Nearly 47% of Tajikistan’s GDP comes from immigrant remittances (mostly from Tajiks working in Russia). The current economic situation remains fragile, largely owing to corruption, uneven economic reforms, and economic mismanagement. With foreign revenue precariously dependent upon remittances from migrant workers overseas and exports of aluminium and cotton, the economy is highly vulnerable to external shocks. In FY 2000, international assistance remained an essential source of support for rehabilitation programs that reintegrated former civil war combatants into the civilian economy, which helped keep the peace. International assistance also was necessary to address the second year of severe drought that resulted in a continued shortfall of food production. On 21 August 2001, the Red Cross announced that a famine was striking Tajikistan, and called for international aid for Tajikistan and Uzbekistan; however, access to food remains a problem today. In January 2012, 680,152 of the people living in Tajikistan were living with food insecurity. Out of those, 676,852 were at risk of Phase 3 (Acute Food and Livelihoods Crisis) food insecurity and 3,300 were at risk of Phase 4 (Humanitarian Emergency). Those with the highest risk of food insecurity were living in the remote Murghob District of GBAO.
Tajikistan’s economy grew substantially after the war. The GDP of Tajikistan expanded at an average rate of 9.6% over the period of 2000–2007 according to the World Bank data. This improved Tajikistan’s position among other Central Asian countries (namely Turkmenistan and Uzbekistan), which seem to have degraded economically ever since. The primary sources of income in Tajikistan are aluminium production, cotton growing and remittances from migrant workers. Cotton accounts for 60% of agricultural output, supporting 75% of the rural population, and using 45% of irrigated arable land. The aluminium industry is represented by the state-owned Tajik Aluminum Company – the biggest aluminium plant in Central Asia and one of the biggest in the world.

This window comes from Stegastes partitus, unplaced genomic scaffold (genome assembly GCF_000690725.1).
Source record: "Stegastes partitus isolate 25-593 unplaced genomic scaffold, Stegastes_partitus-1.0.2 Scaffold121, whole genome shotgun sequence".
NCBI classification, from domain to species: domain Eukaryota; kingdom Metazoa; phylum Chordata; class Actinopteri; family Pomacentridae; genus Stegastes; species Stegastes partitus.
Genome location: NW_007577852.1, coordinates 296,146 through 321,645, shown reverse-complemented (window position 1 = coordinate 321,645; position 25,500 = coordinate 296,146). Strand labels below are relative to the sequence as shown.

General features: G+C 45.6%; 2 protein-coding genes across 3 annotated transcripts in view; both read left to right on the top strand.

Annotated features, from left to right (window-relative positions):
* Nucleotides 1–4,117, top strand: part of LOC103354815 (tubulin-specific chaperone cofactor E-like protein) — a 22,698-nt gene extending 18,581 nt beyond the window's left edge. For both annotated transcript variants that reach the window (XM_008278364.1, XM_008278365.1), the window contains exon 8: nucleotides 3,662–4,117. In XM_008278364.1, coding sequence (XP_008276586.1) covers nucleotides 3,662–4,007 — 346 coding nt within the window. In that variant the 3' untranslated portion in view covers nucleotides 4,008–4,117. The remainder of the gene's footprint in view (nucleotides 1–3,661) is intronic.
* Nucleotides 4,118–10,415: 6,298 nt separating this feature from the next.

Tajikistan’s rivers, such as the Vakhsh and the Panj, have great hydropower potential, and the government has focused on attracting investment for projects for internal use and electricity exports. Tajikistan is home to the Nurek Dam, the second highest dam in the world. Lately, Russia’s RAO UES energy giant has been working on the Sangtuda-1 hydroelectric power station (670 MW capacity) commenced operations on 18 January 2008. Other projects at the development stage include Sangtuda-2 by Iran, Zerafshan by the Chinese company SinoHydro, and the Rogun power plant that, at a projected height of 335 metres (1,099 ft), would supersede the Nurek Dam as highest in the world if it is brought to completion. A planned project, CASA-1000, will transmit 1000 MW of surplus electricity from Tajikistan to Pakistan with power transit through Afghanistan. The total length of transmission line is 750 km while the project is planned to be on Public-Private Partnership basis with the support of WB, IFC, ADB and IDB. The project cost is estimated to be around US$865 million. Other energy resources include sizeable coal deposits and smaller, relatively unexplored reserves of natural gas and petroleum.
In 2014 Tajikistan was the world’s most remittance-dependent economy with remittances accounting for 49% of GDP and expected to fall by 40% in 2015 due to the economic crisis in the Russian Federation.Tajik migrant workers abroad, mainly in the Russian Federation, have become by far the main source of income for millions of Tajikistan’s people and with the 2014–2015 downturn in the Russian economy the World Bank has predicted large numbers of young Tajik men will return home and face few economic prospects.
According to some estimates about 20% of the population lives on less than US$1.25 per day. Migration from Tajikistan and the consequent remittances have been unprecedented in their magnitude and economic impact. In 2010, remittances from Tajik labour migrants totalled an estimated $2.1 billion US dollars, an increase from 2009. Tajikistan has achieved transition from a planned to a market economy without substantial and protracted recourse to aid (of which it by now receives only negligible amounts), and by purely market-based means, simply by exporting its main commodity of comparative advantage — cheap labour. The World Bank Tajikistan Policy Note 2006 concludes that remittances have played an important role as one of the drivers of Tajikistan’s economic growth during the past several years, have increased incomes, and as a result helped significantly reduce poverty.